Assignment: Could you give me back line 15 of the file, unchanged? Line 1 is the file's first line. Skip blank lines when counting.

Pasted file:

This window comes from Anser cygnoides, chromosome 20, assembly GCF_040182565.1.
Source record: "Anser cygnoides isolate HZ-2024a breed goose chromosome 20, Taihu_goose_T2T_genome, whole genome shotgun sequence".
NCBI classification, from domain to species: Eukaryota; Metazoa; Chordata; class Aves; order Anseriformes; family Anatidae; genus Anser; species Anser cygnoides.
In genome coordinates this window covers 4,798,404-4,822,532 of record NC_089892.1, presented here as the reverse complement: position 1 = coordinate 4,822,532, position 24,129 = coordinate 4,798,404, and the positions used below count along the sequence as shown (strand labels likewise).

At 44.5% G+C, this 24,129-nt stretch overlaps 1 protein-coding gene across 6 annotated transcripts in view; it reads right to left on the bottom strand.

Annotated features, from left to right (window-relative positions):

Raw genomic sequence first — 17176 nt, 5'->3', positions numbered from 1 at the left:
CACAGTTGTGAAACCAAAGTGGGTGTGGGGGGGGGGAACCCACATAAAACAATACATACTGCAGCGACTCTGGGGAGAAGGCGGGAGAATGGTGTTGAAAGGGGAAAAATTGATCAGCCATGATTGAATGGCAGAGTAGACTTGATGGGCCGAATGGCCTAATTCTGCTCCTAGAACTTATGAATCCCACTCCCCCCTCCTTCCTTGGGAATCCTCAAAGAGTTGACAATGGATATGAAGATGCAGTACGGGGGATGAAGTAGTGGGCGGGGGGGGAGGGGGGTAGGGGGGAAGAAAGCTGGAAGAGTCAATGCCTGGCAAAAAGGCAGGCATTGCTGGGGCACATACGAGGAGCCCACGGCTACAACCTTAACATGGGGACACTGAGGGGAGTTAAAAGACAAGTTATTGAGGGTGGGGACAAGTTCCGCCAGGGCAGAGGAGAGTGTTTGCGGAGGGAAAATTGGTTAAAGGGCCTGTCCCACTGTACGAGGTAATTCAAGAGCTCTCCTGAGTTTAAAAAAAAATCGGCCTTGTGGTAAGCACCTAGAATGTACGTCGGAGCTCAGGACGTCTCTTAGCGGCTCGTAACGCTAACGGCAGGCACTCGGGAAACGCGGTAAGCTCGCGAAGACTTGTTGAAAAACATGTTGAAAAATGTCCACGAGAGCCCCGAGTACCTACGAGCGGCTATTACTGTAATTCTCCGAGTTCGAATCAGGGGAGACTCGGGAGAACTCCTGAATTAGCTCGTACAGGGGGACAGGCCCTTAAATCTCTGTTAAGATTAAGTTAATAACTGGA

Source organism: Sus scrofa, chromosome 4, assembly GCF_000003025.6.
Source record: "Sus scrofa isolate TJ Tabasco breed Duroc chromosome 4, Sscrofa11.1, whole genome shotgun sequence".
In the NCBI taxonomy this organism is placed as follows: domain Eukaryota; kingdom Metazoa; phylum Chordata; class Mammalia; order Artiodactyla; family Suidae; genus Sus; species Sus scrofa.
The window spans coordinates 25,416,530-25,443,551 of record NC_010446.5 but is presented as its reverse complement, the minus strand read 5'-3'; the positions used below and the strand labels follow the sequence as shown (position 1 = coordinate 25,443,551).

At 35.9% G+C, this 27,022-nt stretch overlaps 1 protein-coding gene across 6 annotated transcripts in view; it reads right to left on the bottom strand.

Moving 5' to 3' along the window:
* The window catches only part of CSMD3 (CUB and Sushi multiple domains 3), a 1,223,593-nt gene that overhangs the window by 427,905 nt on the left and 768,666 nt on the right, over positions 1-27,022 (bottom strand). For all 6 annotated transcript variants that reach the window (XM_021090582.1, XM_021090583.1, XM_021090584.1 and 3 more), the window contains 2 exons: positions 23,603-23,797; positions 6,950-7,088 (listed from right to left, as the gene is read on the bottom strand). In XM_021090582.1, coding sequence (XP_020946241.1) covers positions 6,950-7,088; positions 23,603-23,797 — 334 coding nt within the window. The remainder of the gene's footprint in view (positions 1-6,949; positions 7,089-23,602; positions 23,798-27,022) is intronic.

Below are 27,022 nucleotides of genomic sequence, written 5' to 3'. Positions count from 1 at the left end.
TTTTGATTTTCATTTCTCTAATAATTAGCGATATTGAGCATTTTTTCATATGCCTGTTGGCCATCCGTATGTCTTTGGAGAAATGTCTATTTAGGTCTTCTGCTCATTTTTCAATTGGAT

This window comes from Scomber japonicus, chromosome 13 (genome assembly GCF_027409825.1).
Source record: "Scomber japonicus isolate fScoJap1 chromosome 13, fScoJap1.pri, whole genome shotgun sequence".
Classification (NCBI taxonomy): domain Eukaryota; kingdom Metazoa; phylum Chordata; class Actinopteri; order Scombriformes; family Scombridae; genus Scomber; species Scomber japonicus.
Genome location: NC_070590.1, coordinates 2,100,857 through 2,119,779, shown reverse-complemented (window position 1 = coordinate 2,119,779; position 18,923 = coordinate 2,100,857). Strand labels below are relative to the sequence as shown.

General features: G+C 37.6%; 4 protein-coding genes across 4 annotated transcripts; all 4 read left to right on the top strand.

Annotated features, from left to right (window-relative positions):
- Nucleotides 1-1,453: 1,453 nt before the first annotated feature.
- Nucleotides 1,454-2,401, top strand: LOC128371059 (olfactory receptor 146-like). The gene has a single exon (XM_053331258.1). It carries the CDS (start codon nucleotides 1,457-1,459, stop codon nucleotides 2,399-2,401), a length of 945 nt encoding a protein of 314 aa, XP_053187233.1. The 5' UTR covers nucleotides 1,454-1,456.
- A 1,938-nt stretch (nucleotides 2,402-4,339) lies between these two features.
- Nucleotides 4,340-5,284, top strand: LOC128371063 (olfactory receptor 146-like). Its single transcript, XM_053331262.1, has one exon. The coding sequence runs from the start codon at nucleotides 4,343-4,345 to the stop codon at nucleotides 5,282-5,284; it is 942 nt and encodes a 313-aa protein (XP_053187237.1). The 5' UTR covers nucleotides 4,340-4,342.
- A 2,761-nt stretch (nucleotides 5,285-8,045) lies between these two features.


* The window catches only part of CSMD3 (CUB and Sushi multiple domains 3), a 1,223,593-nt gene that overhangs the window by 427,905 nt on the left and 768,666 nt on the right, over positions 1-27,022 (bottom strand). For all 6 annotated transcript variants that reach the window (XM_021090582.1, XM_021090583.1, XM_021090584.1 and 3 more), the window contains 2 exons: positions 23,603-23,797; positions 6,950-7,088 (listed from right to left, as the gene is read on the bottom strand). In XM_021090582.1, coding sequence (XP_020946241.1) covers positions 6,950-7,088; positions 23,603-23,797 — 334 coding nt within the window. The remainder of the gene's footprint in view (positions 1-6,949; positions 7,089-23,602; positions 23,798-27,022) is intronic.